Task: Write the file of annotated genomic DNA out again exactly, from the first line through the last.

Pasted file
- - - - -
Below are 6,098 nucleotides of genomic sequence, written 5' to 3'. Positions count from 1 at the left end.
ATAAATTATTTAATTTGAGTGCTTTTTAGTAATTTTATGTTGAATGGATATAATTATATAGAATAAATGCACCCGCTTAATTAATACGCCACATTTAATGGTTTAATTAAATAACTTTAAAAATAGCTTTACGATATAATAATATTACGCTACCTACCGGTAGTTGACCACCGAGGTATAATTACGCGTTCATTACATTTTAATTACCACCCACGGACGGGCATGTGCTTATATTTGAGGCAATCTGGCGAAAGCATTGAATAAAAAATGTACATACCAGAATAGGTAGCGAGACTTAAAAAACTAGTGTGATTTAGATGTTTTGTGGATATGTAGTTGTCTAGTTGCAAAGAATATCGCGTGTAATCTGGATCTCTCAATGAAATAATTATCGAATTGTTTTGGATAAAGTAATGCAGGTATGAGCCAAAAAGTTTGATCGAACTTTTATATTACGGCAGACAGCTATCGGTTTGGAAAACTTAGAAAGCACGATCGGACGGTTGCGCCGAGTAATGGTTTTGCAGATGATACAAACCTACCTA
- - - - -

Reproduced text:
Below are 6,098 nucleotides of genomic sequence, written 5' to 3'. Positions count from 1 at the left end.
ATAAATTATTTAATTTGAGTGCTTTTTAGTAATTTTATGTTGAATGGATATAATTATATAGAATAAATGCACCCGCTTAATTAATACGCCACATTTAATGGTTTAATTAAATAACTTTAAAAATAGCTTTACGATATAATAATATTACGCTACCTACCGGTAGTTGACCACCGAGGTATAATTACGCGTTCATTACATTTTAATTACCACCCACGGACGGGCATGTGCTTATATTTGAGGCAATCTGGCGAAAGCATTGAATAAAAAATGTACATACCAGAATAGGTAGCGAGACTTAAAAAACTAGTGTGATTTAGATGTTTTGTGGATATGTAGTTGTCTAGTTGCAAAGAATATCGCGTGTAATCTGGATCTCTCAATGAAATAATTATCGAATTGTTTTGGATAAAGTAATGCAGGTATGAGCCAAAAAGTTTGATCGAACTTTTATATTACGGCAGACAGCTATCGGTTTGGAAAACTTAGAAAGCACGATCGGACGGTTGCGCCGAGTAATGGTTTTGCAGATGATACAAACCTACCTA